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Judge accuses prosecutors in MacKay pill case of 'vindictiveness'
This is an archived article that was published on sltrib.com in 2012, and information in the article may be outdated. It is provided only for personal research purposes and may not be reprinted.

Irritated with prosecutors who argued that property belonging to a Brigham City doctor convicted of illegally prescribing pain medication should be forfeited, a federal judge on Wednesday accused attorneys of having a vendetta against the defendant.

"It does seem to me that you and the DEA have taken everything you can from this family," U.S. District Judge Dee Benson told federal prosecutors during a Wednesday forfeiture hearing for Dewey C. MacKay. "I just wonder where this crosses the line to almost a vindictiveness by the prosecution."

MacKay, 64, was convicted by a federal jury in August on 40 counts related to illegally distributing painkillers. They also found MacKay guilty of two counts of distribution of a controlled substance resulting in death, three counts of use of a communication facility in a drug trafficking offense, and 35 counts of distribution of a controlled substance. The doctor was acquitted on 44 other distribution counts.

A five-week trial for MacKay stemmed from an August 2010 indictment on charges related to prescribing more than 1.9 million hydrocodone pills and nearly 1.6 million oxycodone pills between June 1, 2005, and Oct. 30, 2009.

Benson sentenced MacKay last month to a mandatory minimum sentence of 20 years in prison and allowed self-report to prison on Feb. 1.

But in a flurry of last-minute filings before MacKay's sentencing, his attorneys asked Benson to allow the defendant to stay out of prison while his attorneys appeal his case, citing his military service, volunteerism in the community and low flight risk due to medical conditions, including diabetes. Prosecutors have argued MacKay belongs in prison.

At a Wednesday hearing, attorneys argued the issue of delaying MacKay's date to report to prison, along with issues related to the forfeiture of MacKay's property.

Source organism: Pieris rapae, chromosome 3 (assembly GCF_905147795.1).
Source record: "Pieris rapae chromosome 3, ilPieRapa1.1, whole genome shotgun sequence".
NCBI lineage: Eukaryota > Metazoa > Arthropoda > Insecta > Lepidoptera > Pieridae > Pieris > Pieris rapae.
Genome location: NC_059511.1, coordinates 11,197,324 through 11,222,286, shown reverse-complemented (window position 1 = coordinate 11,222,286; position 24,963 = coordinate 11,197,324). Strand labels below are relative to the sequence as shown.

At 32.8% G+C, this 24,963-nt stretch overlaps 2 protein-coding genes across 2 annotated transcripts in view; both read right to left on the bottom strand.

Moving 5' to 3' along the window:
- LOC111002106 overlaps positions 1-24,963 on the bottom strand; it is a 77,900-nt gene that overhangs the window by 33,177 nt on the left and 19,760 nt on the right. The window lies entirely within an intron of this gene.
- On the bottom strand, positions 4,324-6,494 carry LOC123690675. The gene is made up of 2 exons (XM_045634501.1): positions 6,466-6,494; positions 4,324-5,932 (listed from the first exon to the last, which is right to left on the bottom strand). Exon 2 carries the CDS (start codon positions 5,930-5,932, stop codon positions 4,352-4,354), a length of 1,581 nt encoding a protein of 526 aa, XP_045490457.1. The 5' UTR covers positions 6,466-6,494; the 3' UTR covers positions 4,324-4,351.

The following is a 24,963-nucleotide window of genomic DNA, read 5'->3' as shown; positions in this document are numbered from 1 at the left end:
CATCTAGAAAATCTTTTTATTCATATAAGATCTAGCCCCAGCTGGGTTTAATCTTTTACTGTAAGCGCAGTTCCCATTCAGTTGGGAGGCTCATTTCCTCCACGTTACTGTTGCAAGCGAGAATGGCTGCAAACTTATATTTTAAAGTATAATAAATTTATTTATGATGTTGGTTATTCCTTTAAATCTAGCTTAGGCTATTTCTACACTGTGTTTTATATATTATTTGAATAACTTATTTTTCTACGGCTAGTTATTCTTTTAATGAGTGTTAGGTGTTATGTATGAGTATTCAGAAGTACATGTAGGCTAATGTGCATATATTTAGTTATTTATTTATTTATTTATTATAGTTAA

Assistant U.S. Attorney Richard Daynes asked Benson to grant an approximately $72,000 judgment in favor of the government. Daynes argued that MacKay forfeit his medical license and two bank accounts associated with the Brigham City Orthopedic Clinic where he practiced. The bank accounts contain $53,905 and $18,701, respectively.

Prosecutors also asked for a Chevy Silverado truck that MacKay allegedly used to deliver prescription drugs to a patient and $2,520 in cash — profits he received from 36 office visits. The 36 office visits are connected to the counts for which MacKay was convicted.

The U.S. Attorney's Office is charged with collecting debts owed to the United States. The office generally seeks forfeited assets in cases like MacKay's, which are sometimes sold and the profits used to pay restitution to crime victims or local law enforcement agencies that participated in investigating certain cases.

MacKay's defense attorney, Nathan Crane, disputed the government's request, pointing out that prosecutors had filed incorrect information in a brief asking that the truck be seized for profit. Crane pointed out that MacKay didn't own the truck prosecutors requested until a date after the crimes he was charged with occurred.

Crane also argued there is not evidence to show that profits made at the Brigham City Orthopedic Clinic were connected to a crime — an argument Benson seemed to agree with, noting that some of MacKay's patients saw the doctor for a legitimate medical purpose, which should keep the government from seizing all profits associated with the business.

Benson chided prosecutors for sloppiness in their briefs, saying that if defense attorneys had not caught the incorrect information about the truck and other issues, that the government "may have been awarded property the law doesn't allow you to have."

Daynes admitted that prosecutors backed down from some requests for property made in filings in late November after researching forfeiture issues further.

Benson took the forfeiture issue under advisement and continued arguments related to keeping MacKay out of prison pending an appeal to Jan. 11.

He said at the conclusion of Wednesday's hearing that he is "not inclined" to grant the defense's request to keep MacKay out of prison during his appeal. He also said he likely won't grant prosecutors' request for the $72,000 judgment.

At MacKay's trial, prosecutors argued that MacKay did not conduct physical exams or question patients to determine whether they were abusing or selling the drugs, despite cases in which a patient's family member called to report prescription abuse.

MacKay was accused of pushing 80 to 120 patients through his office in an eight-hour workday, spending just minutes with each person. The Drug Enforcement Administration revoked MacKay's authorization to prescribe controlled substances after completing an investigation that led to his indictment.

Among the counts MacKay was convicted of was causing the death of 55-year-old David Leslie Wirick in 2006. Wirick, a rocket scientist at Alliant Techsystems, died of a drug overdose during a three-day binge after filling prescriptions from MacKay.

The U.S. 10th Circuit Court of Appeals last month refused to reinstate MacKay's ability to issue controlled substances after the doctor's attorneys tried to argue to reinstate his privilege to prescribe.

Several prominent Utahns wrote letters to Benson on behalf of MacKay before the sentencing, including Rep. Rob Bishop, R-Utah, and Utah State Senate Majority Assistant Whip Peter Knudson, R-Brigham City.

mrogers@sltrib.com

Twitter: @mrogers_trib

Court • "…you and the DEA have taken everything you can from this family."
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